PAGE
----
Klinsmann Era Begins Here in Philly

Klinsmann Era Begins Here in Philly

Philadelphia will be the center of the American soccer world tonight as Jurgen Klinsmann makes his debut as coach of the U.S. national team against regional rival Mexico (9PM/ESPN2). I don’t think I am going out on a limb here by stating this will be the most heavily scrutinized friendly in the history of U.S. Soccer.

 It’s a perfect storm of soccer storylines, and it will all come to head this evening at Lincoln Financial Field.

The New Coach

Fans of the USMNT watched U.S. Soccer Federation President Sunil Gulati very publicly and very unsuccessfully fall all over himself in an effort to hire Klinsmann – twice. The sticking point centered around the amount of control Klinsmann wanted over the entire U.S program, from the national team on down to the youth levels.

It’s hard to say what finally persuaded Gulati to cede to Klinsmann’s demands, but the 4-2 loss to Mexico in the Gold Cup Final was almost certainly the breaking point. A little over four weeks after that humiliating and deflating loss at the Rose Bowl Gulati formally introduced Klinsmann as his new coach.

So, who is Jurgen Klinsmann? What can you expect from him? How will his tenure as coach differ from Bob Bradley? Well, as a club player he played in the top flight in Germany (VfB Stuttgart), Italy (Inter Milan), France (AS Monaco), and England (Tottenham Hotspur). He’s won a UEFA Cup (with Inter Milan), and a World Cup (West Germany, 1990). To put it simply, he was a world class player with a gift for putting the ball in the back of the net.

If you are so inclined, check out this profile of Klinsmann, written by Sports Illustrated’s Alexander Wolff prior to the 1994 World Cup.

He went on to coach Germany to a third place finish in the 2006 World Cup. En route, he was credited with introducing a flowing attacking style to the traditionally staid defensive-minded German team.

Klinsmann’s style, both tactically and personally, could not be any more different than his predecessor. Bradley was tight-lipped, and whether by preference or necessity played a defensive counter-attacking style. Klinsmann seems completely at home in the spotlight and appears to enjoy the back and forth with the media. He’s stated that he wants to bring a similar free-flowing, possession oriented, attacking style to the US program.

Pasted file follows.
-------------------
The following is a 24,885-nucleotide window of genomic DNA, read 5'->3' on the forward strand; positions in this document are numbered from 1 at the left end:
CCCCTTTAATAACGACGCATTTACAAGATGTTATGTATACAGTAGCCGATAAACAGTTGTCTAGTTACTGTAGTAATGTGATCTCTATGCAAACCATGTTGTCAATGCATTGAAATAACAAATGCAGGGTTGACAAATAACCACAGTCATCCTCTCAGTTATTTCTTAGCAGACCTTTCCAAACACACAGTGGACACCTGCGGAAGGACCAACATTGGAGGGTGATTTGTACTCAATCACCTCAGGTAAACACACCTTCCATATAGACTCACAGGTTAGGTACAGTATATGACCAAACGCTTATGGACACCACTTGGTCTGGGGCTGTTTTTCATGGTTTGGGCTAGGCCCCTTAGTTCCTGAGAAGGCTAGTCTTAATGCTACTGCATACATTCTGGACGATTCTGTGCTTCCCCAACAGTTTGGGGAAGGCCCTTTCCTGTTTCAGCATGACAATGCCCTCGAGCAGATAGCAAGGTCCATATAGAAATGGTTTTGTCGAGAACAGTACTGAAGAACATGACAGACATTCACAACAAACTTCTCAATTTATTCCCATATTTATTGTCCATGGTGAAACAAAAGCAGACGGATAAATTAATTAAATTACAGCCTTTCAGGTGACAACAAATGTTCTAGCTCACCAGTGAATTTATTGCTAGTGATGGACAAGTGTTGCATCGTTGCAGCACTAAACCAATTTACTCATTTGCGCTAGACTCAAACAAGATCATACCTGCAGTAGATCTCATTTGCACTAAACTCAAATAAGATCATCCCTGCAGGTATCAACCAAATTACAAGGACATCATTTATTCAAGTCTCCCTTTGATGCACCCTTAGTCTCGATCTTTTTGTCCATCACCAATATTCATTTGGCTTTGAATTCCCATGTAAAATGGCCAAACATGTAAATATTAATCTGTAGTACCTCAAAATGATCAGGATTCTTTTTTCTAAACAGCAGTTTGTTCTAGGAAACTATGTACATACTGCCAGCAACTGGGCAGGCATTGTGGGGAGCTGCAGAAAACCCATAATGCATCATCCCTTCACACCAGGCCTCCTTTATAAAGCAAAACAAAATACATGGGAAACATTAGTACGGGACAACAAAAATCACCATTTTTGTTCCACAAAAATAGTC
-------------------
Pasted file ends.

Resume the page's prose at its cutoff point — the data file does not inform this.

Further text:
This is not to say Bradley did a poor job. In fact, under the circumstances I don’t know how much more you could have reasonably expected from him. I am simply highlighting the differences between the two.

Now, it’s one thing to say that you want to implement a positive possession-heavy style. It’s another thing to execute that style in light of the current US player pool. Klinsmann’s style demands attacking play from the flanks. He needs his outside backs to make overlapping runs. He needs his midfielders to run at people on the flanks. This could be a problem considering: 1) the US strength is in the center of the midfield, 2) they’ve been searching for a left back forever and 3) Their best right back (Steve Cherundolo) will be 35 years old when the next World Cup rolls around.

What You Can Expect Tonight

Klinsmann met his team for the first time on Sunday. Yes, this past Sunday. To expect him to completely change the style of play in four days is absurd. Would a result be nice? Sure. Is it worth getting bent out of shape if they don’t win? No way.

Realistically, the two most telling takeaways from this whole exercise is/will be his roster selection and choice of formation. In keeping with his desire to introduce more a more Latin influence to the team he’s brought in a number of players who play in the Mexican first division, who presumably are more familiar with the players on the Mexican roster (Jose Torres, former Union player Michael Orozco-Fiscal, DaMarcus Beasley,  and Edgar Castillo).